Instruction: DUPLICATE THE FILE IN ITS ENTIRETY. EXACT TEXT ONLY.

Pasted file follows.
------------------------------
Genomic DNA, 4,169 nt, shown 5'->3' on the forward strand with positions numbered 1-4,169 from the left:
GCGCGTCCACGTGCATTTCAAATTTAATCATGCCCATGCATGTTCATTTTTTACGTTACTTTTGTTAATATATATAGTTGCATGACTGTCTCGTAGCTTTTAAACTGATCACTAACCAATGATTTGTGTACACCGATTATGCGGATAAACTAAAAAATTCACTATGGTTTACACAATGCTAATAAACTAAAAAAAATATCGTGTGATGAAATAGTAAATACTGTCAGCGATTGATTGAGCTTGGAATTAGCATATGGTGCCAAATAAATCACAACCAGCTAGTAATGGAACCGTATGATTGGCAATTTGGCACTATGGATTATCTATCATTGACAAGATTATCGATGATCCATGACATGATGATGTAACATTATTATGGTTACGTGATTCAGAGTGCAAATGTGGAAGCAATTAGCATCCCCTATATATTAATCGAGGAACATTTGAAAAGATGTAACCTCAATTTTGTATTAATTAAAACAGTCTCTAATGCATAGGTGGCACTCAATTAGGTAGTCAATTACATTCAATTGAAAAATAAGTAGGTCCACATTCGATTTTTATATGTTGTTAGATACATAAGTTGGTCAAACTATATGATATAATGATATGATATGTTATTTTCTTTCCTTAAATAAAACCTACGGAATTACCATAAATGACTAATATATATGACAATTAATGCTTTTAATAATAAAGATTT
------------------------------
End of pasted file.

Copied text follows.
Genomic DNA, 4,169 nt, shown 5'->3' on the forward strand with positions numbered 1-4,169 from the left:
GCGCGTCCACGTGCATTTCAAATTTAATCATGCCCATGCATGTTCATTTTTTACGTTACTTTTGTTAATATATATAGTTGCATGACTGTCTCGTAGCTTTTAAACTGATCACTAACCAATGATTTGTGTACACCGATTATGCGGATAAACTAAAAAATTCACTATGGTTTACACAATGCTAATAAACTAAAAAAAATATCGTGTGATGAAATAGTAAATACTGTCAGCGATTGATTGAGCTTGGAATTAGCATATGGTGCCAAATAAATCACAACCAGCTAGTAATGGAACCGTATGATTGGCAATTTGGCACTATGGATTATCTATCATTGACAAGATTATCGATGATCCATGACATGATGATGTAACATTATTATGGTTACGTGATTCAGAGTGCAAATGTGGAAGCAATTAGCATCCCCTATATATTAATCGAGGAACATTTGAAAAGATGTAACCTCAATTTTGTATTAATTAAAACAGTCTCTAATGCATAGGTGGCACTCAATTAGGTAGTCAATTACATTCAATTGAAAAATAAGTAGGTCCACATTCGATTTTTATATGTTGTTAGATACATAAGTTGGTCAAACTATATGATATAATGATATGATATGTTATTTTCTTTCCTTAAATAAAACCTACGGAATTACCATAAATGACTAATATATATGACAATTAATGCTTTTAATAATAAAGATTT